On the Spiritual and Non-Political Nature of the Church

I had indicated in my write-up on the PCA’s 49th General Assembly that I wanted to separately address Overture 26, the Overture proposed by Potomac Presbytery opposing political violence. My basic criticisms are twofold: 1) that I think the situation prompting the drafting of the Overture lent itself well to a rediscovery and restatement of the doctrine of the Spirituality of the Church, but Overture as written missed to opportunity to do that; and 2) there were more specific issues with how the Overture was written that undercut its potential effectiveness. To make the case for the first point, it is necessary to lay out my understanding of the Spirituality of the Church and that is the purpose of the essay attached to this blog post.

The Spirituality Doctrine of the Church can be found in the Westminster Confession of Faith 31.5:

Synods and councils are to handle, or conclude, nothing, but that which is ecclesiastical: and are not to intermeddle with civil affairs which concern the commonwealth; unless by way of humble petition, in cases extraordinary; or by way of advice, for satisfaction of conscience, if they be thereunto required by the civil magistrate.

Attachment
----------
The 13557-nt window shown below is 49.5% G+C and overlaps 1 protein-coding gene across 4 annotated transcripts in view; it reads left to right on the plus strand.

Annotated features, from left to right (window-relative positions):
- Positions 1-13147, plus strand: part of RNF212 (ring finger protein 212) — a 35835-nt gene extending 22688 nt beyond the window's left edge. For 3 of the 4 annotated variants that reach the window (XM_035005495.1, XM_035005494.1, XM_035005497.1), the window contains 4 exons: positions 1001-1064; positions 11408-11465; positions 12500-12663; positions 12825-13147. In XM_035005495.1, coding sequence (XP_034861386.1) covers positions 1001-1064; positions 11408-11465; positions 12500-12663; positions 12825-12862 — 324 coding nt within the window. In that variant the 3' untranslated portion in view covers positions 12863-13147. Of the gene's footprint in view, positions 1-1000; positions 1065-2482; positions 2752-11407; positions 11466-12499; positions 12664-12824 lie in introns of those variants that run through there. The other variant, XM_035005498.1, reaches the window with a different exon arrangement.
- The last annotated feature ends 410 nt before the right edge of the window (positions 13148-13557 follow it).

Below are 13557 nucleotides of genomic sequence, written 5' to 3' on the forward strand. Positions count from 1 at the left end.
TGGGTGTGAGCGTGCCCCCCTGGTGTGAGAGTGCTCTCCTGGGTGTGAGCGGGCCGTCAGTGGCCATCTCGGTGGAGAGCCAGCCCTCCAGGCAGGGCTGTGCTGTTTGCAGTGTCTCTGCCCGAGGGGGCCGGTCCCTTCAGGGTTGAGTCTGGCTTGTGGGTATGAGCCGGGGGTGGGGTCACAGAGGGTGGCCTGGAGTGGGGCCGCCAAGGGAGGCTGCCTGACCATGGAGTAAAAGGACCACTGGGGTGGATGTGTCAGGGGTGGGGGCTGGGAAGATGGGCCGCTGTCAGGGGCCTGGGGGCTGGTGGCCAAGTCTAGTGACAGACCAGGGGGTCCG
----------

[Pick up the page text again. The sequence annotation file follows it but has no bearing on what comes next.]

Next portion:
The doctrine has at times been used historically to push a quietist agenda to preempt and prohibit the church from speaking on hot political issues such as slavery or the Civil Rights movement, but this these things have been a misuse. Properly understood, the Spirituality Doctrine means that the Church can only speak as far as Scripture itself speaks. Thus, the Church can speak to the moral aspects of contemporary issues, but it would be beyond the authority of the Church to speak to specific proposals for resolving political disputes. The Spirituality Doctrine is important for the Church in keeping its mission focus and protecting its institutional integrity amidst a politicized environment. This was important during the Civil War, but the positive and negative lessons from that experience have tremendous significance for us today, as we navigate a similarly politicized environment. The attached essay lays out in greater detail was the doctrine is and what this means for us today.

The Southern States on the Eve of the American Civil War

One thought on “On the Spiritual and Non-Political Nature of the Church

  1. Pingback: Analysis of Overture 26 on Political Violence | Clear Antithesis

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